Saturday, November 7, 2009

Distant Shores

The doctor made a quick assessment of the repair and subsequent healing, determining nothing for sure, but satisfied there was progression. He pressed hard on a particular spot to ensure last week’s infection was truly gone. Continuing to improve at this rate, he surmised, the first catheter might be removed in two weeks.

To my complaint that sleep erections have returned and are quite painful with that tube stuck in me, he replied, “Congratulations!” An injury like this can destroy nerve tissue and render impotence, a prospect I had not imagined, but was in the minds apparently of many family and friends.

“You should be back to work in a couple of weeks,” he predicted.

This should be wonderful news, a relief, but it fills me with terror.

If I was happy in my work, or could just show up Monday morning with my tools and be set on a task, perhaps I would be eager, ready at least. Instead, I have to find work, hunt down a job, and most likely it will be of a completely different sort.

The roof from which I fell has been finished by the owner’s son and they, in fact, want money back, having gained the perception in my absence I had not been focused enough even before the fall. The few other jobs I had lined up I had to pass on to others, needing to be done. The only one left is a few squares of shingles on another roof and I am afraid this time it might kill me.

All of these years, I have been building additions with the heart and purpose of a man determined to provide for my family. Although I have an impressive portfolio of finished projects, there is also a trail of wreckage behind me, countless bad debts, broken contracts and failed promises, having taken too much on and operating usually on an empty bank account.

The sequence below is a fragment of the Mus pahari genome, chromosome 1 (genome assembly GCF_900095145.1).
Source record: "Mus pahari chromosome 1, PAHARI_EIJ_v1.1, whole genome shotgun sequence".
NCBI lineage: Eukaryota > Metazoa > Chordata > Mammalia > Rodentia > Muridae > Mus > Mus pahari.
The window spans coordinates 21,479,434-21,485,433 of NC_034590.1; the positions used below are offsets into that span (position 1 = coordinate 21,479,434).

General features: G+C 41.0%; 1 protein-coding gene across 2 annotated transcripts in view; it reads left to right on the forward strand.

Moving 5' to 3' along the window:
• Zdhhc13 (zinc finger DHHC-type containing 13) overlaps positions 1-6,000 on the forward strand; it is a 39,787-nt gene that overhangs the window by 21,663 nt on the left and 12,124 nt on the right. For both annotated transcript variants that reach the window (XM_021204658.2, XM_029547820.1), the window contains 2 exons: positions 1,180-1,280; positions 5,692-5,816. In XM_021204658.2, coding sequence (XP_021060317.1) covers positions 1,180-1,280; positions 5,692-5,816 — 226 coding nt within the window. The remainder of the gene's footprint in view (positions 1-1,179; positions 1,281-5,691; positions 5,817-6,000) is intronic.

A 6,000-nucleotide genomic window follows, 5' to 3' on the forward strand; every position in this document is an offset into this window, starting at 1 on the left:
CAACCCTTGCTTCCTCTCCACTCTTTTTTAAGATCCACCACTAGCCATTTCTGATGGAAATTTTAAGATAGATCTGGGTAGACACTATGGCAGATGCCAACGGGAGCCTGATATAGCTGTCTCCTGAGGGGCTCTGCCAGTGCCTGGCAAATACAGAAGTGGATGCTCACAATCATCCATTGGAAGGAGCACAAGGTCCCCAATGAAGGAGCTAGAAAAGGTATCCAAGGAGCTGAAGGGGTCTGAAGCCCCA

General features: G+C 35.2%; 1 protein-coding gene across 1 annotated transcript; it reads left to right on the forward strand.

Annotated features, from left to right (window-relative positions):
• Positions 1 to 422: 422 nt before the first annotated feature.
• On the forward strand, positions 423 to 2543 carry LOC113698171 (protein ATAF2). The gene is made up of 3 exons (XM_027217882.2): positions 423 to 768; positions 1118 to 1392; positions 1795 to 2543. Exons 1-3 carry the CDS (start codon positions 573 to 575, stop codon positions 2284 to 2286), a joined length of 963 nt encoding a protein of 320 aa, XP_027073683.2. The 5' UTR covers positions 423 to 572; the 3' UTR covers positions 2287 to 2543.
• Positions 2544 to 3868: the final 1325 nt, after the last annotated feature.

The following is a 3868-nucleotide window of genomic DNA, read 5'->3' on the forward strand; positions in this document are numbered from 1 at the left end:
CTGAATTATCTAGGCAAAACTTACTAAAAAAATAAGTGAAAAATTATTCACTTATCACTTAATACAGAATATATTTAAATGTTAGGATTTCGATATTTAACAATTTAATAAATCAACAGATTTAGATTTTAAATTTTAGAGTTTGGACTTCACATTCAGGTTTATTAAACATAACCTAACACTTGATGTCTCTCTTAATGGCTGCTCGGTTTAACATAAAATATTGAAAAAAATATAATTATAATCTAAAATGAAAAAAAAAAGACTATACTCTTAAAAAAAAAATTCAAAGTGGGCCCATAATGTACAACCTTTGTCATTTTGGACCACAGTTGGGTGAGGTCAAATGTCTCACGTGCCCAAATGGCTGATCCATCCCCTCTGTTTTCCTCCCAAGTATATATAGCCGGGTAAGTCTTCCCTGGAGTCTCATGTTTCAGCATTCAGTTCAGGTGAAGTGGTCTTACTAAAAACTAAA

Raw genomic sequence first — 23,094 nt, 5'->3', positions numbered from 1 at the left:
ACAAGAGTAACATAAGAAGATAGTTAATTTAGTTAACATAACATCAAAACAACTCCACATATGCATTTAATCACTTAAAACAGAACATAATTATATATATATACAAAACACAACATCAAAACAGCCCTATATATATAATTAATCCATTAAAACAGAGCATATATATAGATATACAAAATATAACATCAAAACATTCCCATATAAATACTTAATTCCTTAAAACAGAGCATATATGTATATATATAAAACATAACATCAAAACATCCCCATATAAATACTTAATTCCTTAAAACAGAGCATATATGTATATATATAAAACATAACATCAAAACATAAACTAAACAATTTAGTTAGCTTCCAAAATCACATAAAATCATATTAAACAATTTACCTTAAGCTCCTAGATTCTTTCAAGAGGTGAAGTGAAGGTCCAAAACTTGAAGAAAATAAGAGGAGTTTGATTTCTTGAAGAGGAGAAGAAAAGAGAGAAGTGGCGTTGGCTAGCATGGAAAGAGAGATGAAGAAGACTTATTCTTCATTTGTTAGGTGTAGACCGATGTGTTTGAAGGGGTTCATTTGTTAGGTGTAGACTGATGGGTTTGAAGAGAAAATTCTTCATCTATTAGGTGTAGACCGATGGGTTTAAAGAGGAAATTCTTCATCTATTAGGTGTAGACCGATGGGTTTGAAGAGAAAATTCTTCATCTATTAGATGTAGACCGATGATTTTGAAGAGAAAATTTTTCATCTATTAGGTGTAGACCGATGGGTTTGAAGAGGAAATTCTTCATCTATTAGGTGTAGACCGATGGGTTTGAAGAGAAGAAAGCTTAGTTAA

This has always been about practicality and never about true purpose. My soul has not been invested and it has shown up regularly in the struggle to stay afloat. The Universe has delivered warnings through hardship, and then, not getting it, forced bankruptcy. Still, I was determined to overcome the obstacles. When the engine of my truck was blown, I got the message and celebrated the burned bridge with a year of the writing and music I have always longed to explore.

Impoverished and confused, however, I returned once again to the trade that has always put food on the table. Just getting comfortable with that choice and enjoying the positive balance in my bank account, the scaffold collapses under me and I come crashing down.

At fifty-five and in the middle of a recession, this is not a good time to embrace such a radical change. Practicality dictates that I collect my tools and get back to work, but my terror spreads through my thoughts as rapidly as the flames in my dream last night burning down my home and consuming a lifetime of possessions.

Carpentry is the known quantity, the simple solution of one nail after another, following a sheet of instructions, a blueprint that shows me with every board placed here I can have food, clothing and shelter there. Even in recession, people need their home repaired, their walls painted a new color of hope.

Turning way from that certainty is the most frightening step ever taken. In panic, I keep running back. This accident has stopped me cold, dumped me on the couch, aching, exhausted and numb. For three long weeks, I have contemplated the plastic tubes coming out of my body, religiously emptied the bags of waste and wondered at the guiding force sending its message with such clarity and mystery.

I am terrified because the only real clarity seems to be not to do what I have always known. The time has come to embrace true purpose, but what comes to heart—creativity through writing and music—secures precious few pennies on my plate. A castaway desperate to get home, I must leave my island on a rickety raft, likely to sink, but determined to float, yearning for what might lie beyond the horizon.

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2 comments:

Carol said...

Wow, I've just read about through the posts Kip, I hadn't realised you'd had an accident. I do hope that you're well recovered soon.

Laurie said...

The fork in the road.....that seems to be where you are. It is difficult to know which way to go or even where the roads lead. Pray Kip. Pray and trust God for his guidance. There is so much to learn on the journey. Maybe that is what you need to be focused on.